FCA meets providers on inducements

It is understood the FCA has been meeting financial services firms following the publication of its guidance in January 2014 which raised concern that some providers were still “making payments” to advisers that could encourage biased product recommendations.

A spokesman for the regulator said: “The guidance we issued aimed at helping firms better understand our expectations. We have been liaising closely with the industry since and now it is for firms to make sure any payments, hospitality or gifts are legitimate, proportionate, in consumers’ interest and that potential conflicts are well managed.”

In the past Santander UK has entertained advisers as guests at the British Grand Prix. A statement from the lender said this year it had allocated a number of tickets to the UK division for “staff recognition, prize draws for customers and other worthy causes”.

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A spokesman from Aviva said the insurer planned to continue its sponsorship of Premiership rugby until 2017 and of Norwich City football club until June 2016, but confirmed it has maintained its decision not to host hospitality events for distributors.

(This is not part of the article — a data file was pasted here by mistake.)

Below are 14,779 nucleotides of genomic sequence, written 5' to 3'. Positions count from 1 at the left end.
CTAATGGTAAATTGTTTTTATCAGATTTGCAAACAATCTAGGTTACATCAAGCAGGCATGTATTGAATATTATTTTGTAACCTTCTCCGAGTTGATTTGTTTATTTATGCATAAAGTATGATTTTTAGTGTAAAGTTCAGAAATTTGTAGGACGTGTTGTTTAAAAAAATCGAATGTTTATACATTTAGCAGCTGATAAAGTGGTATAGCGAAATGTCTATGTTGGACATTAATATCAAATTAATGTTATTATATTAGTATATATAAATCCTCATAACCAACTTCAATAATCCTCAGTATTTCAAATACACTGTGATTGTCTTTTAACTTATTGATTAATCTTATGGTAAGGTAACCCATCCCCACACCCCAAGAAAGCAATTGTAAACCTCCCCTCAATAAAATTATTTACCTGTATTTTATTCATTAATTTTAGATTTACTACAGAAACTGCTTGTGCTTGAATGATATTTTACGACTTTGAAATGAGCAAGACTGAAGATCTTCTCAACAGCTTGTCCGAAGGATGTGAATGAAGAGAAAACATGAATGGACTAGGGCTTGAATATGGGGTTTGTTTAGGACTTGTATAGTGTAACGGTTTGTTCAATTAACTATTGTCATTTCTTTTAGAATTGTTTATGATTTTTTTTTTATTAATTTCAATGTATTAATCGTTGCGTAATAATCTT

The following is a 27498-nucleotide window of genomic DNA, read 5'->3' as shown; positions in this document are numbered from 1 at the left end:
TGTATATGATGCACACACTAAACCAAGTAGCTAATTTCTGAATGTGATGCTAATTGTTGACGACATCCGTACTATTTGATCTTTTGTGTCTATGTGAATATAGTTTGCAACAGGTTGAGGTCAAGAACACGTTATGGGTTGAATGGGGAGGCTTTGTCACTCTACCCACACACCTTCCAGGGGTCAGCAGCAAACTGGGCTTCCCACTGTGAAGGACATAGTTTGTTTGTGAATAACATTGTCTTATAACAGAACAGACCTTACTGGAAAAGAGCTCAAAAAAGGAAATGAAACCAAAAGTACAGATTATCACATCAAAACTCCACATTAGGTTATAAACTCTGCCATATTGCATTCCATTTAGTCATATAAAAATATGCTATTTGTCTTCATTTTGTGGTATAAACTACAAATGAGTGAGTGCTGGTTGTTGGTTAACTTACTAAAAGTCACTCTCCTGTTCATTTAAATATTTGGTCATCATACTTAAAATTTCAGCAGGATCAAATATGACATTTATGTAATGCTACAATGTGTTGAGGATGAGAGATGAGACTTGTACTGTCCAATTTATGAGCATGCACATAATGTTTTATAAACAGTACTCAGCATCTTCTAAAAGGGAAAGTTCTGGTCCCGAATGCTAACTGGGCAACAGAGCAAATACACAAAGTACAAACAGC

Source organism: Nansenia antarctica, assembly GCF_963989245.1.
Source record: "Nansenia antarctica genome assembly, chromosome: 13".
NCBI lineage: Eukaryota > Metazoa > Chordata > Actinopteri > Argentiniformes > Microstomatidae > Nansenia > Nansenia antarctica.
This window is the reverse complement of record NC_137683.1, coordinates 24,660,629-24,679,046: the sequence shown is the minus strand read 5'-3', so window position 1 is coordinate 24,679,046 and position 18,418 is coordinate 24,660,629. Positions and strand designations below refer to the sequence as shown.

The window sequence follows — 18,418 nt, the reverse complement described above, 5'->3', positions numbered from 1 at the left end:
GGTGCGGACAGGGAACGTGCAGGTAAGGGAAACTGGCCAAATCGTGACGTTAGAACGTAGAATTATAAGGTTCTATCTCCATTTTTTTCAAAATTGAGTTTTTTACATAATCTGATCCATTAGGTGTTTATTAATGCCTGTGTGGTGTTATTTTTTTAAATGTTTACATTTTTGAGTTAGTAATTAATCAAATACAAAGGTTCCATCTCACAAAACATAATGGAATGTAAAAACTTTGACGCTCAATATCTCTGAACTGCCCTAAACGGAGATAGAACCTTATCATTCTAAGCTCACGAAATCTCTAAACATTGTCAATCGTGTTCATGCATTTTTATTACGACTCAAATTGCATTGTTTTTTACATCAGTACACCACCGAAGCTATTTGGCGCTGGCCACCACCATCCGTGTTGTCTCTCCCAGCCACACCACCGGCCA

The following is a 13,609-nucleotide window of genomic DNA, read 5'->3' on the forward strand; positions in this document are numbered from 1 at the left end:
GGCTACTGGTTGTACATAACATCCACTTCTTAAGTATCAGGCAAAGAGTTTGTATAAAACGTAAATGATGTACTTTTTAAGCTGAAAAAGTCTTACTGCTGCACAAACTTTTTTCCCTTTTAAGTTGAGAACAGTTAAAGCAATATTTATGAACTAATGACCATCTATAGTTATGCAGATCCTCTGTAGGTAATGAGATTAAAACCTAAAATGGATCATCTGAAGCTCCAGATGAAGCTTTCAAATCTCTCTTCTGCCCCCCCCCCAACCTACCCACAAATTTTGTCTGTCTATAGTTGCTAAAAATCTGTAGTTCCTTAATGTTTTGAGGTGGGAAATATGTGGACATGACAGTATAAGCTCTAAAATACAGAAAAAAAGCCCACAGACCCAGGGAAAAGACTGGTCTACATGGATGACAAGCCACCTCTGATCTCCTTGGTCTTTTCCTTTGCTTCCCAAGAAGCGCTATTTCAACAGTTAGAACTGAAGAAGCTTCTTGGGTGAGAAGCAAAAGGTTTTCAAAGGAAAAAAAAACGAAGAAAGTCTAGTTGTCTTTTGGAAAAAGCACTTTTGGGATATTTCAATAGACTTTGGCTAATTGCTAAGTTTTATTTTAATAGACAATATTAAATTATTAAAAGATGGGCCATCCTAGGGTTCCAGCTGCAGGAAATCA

Friends Life abandoned its sponsorship of T20 cricket in 2012, though the insurer said this was “not related in any way to FCA work on inducements”. The provider recently sponsored the British cycling Women’s Tour but confirmed it had “not made any decisions on future sponsorship activity”.

Aegon defended its sponsorship of the tennis championships at The Queen’s Club. The insurer said the tournament fell within the company’s broader relationship as lead partner of British tennis until 2017. The firm confirmed its allocation of tickets were shared between “advisers, customers and other stakeholders”.

A spokesman for Aegon added: “It is too early to comment on our intention beyond 2017.”

Royal Bank of Scotland and Barclays both confirmed plans to continue their sponsorships of sporting events, citing marketing benefits as their primary justifications.

Adviser view

Dale Jannels, managing director of West Sussex-based All Types of Mortgages, said: “Corporate hospitality comes down to recognition for the volume of business provided in arrears. It is not encouraging bias but rewarding past performance. Those are the things that are being missed in the marketplace.”